Misbah Ul Haq has retired from international cricket leaving an indelible mark, both as a fine cricketer and an outstanding sportsman. His cricketing skills were without doubt special, but what made him unique was the way he carried himself as a person. His leadership qualities were something that future captains should imbibe, but what every youngster should emulate is his mannerism.
There is no international cricket team captain that I have interacted so closely and regularly with like I have with Misbah. After the 2009 terror attack on the Sri Lankan team in Lahore, international cricket came to a halt in Pakistan and all their international home matches got shifted to UAE. From the 2010 Test series in UAE against South Africa, Misbah had captained the Pakistan team here.
The warmth he exudes on meeting anyone was indeed special. Despite being one of the finest batsmen in the game, he had no airs of a superstar ... an example of how humble one can be despite being a top cricketer. Be it after a tiring practice session or a hard-fought match, he would always stop to oblige a fan for a selfie or sign an autograph. He was friendly with journalists and knew well how to handle media during press conferences. The calmness in his responses to provoking questions is something captains should pick up from him. Very often, after a defeat, journalists asked him intimidating questions. Not once did he get provoked, or express his anger, or ridicule journalists like some cricketers do. Misbah’s responses were always correctly worded and non-controversial, hardly giving journalists the opportunity to provoke him again in order to elicit a controversial statement.
Misbah holds a Master’s Degree in Business Management from Lahore University of Management and Technology. That seems to have taught him how to manage his players, especially some of them who were eccentric geniuses. He ensured he got the best out of everyone; but in the event his team crashed to a huge defeat, he often handled the media with tact.
Misbah has been subjected to a lot of attack for his batting style. Despite being a consistent batsman with an average close to 50 in Test matches and One-day Internationals, he has been labelled as too slow a batsman. Once he was mockingly addressed as a ‘Tuck Tuck’ (a three-wheeled, slow, auto rickshaw) for his slow batting, although it is a known fact that he has been the mainstay of Pakistan batting, without which his team would have very often crumbled to a poor total. Never did he hit out against critics or make a statement justifying his batting style, but he responded to them with his bat. On one occasion, he even hammered the fastest Test 50 and hundred during the course of his unbeaten 101 against Australia at Abu Dhabi in 2014. Misbah got his 50 in 21 balls before completing his hundred off 56 balls for the joint fastest Test hundred, along with the legendary Sir Vivian Richards.
Misbah has had to often bear the brunt of criticism over his team being among the most unpredictable sides in world cricket. Yet, he ensured that his team clinched the No 1 slot in International Cricket Council (ICC) Test rankings. People often wonder how he managed to take his team to such great heights.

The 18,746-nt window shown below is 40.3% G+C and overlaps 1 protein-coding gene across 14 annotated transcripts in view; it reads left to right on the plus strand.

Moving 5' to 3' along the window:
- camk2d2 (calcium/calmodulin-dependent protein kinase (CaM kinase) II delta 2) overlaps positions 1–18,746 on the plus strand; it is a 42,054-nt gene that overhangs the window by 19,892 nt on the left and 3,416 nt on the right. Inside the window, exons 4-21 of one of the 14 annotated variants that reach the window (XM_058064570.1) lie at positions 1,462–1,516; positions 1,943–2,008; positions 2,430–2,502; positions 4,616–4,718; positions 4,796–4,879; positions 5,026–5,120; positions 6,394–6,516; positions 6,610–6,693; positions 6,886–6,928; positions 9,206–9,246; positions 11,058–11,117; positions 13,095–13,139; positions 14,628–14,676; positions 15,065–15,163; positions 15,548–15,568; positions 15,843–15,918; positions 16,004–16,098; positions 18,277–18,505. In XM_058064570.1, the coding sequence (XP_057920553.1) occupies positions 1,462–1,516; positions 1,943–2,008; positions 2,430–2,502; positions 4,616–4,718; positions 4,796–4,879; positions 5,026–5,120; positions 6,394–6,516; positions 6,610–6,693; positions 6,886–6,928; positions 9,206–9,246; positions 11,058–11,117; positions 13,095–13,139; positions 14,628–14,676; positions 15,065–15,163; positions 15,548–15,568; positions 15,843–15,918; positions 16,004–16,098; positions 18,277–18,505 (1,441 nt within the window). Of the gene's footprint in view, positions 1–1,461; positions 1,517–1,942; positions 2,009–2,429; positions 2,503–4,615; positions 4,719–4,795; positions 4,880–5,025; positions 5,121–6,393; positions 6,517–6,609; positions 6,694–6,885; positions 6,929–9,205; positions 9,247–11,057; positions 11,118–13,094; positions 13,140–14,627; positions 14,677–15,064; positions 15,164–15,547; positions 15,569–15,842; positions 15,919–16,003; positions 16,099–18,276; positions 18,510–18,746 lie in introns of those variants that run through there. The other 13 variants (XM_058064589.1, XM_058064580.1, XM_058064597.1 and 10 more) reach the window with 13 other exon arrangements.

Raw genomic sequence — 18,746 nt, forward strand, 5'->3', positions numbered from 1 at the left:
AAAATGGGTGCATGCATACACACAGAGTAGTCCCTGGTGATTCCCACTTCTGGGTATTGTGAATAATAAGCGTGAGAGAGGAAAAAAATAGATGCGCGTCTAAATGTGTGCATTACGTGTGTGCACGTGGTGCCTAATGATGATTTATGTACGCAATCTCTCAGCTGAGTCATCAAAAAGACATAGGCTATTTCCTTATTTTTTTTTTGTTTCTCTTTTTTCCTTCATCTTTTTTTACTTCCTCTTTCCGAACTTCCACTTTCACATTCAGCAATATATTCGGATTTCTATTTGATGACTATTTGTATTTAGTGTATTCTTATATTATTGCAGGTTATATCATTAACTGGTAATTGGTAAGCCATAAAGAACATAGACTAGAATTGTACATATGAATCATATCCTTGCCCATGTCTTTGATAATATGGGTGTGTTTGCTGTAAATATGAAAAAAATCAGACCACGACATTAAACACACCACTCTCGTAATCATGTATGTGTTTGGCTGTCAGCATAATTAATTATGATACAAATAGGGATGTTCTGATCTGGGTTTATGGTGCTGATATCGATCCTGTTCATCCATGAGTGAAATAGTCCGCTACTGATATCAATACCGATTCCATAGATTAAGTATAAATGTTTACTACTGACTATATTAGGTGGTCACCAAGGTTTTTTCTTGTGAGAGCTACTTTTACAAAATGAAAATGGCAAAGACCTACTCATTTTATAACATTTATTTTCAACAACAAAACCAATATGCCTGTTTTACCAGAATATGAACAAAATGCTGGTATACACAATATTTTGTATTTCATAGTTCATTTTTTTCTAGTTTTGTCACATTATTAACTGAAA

In fact, all his life, Misbah has handled challenges and achieved the impossible. He was the youngest in his family with two older sisters. His father, a school principal, died when he was only 14 years old, and as the only male member in his household, he had to take on the responsibilities of his family from an early age. He grew up in a small town called Mianwali, which was never a cricket centre. Like most Pakistan cricketers, he began by playing gully (the narrow, neighbourhood lane) cricket with tennis ball and watched cricket all the time on television. Apart from cricket, he played various other sports and was good in hockey, tennis and badminton as well. He also played snooker, which, he once remarked, had helped him in playing some of his well-placed shots in cricket as well as help him in planning a game as captain.
Unlike many other Pakistan cricketers, he did not get into first-class cricket early. His debut for Sargodha came only at the age of 24. He got picked for the Pakistan national team following consistent scores in domestic cricket. He made his Test debut against New Zealand in 2001, but was then discarded for three years.
Misbah returned with a bang at the age of 33 and never looked back after that. He went on to become Pakistan captain at the age of 36 and proved to be a success, forcing the Pakistan Cricket Board, which was known for changing captains at frequent intervals, to give up their old habit!
Although labelled a slow batsman, Misbah as in demand for all Twenty20 leagues around the world. He played in the 2008 Indian Premier League for Royal Challengers Bangalore; in Sri Lanka Premier League for Kandurata Warriors in 2012; for St Lucia Zouks team in the Caribbean Premier League in 2013; and for Rangpur Riders in 2015 in the Bangladesh Premier League. He silenced critics who felt he was unfit for the Twenty20 format by leading Islamabad United to become the first champions of the Pakistan Super League (PSL) in 2016.
Once Misbah turned 40, calls for his retirement mounted whenever Pakistan lost a match; but he rebounded winning the series for them, with him playing a vital role with the bat.
Misbah finally decided to hang up his shoes after guiding Pakistan to their first series win in the West Indies earlier this month. For cricket fans, he will remain the embodiment of endurance and determination. This classy player will celebrate his 43rd birthday tomorrow after having bid goodbye to international cricket, but fit enough to play for many more years.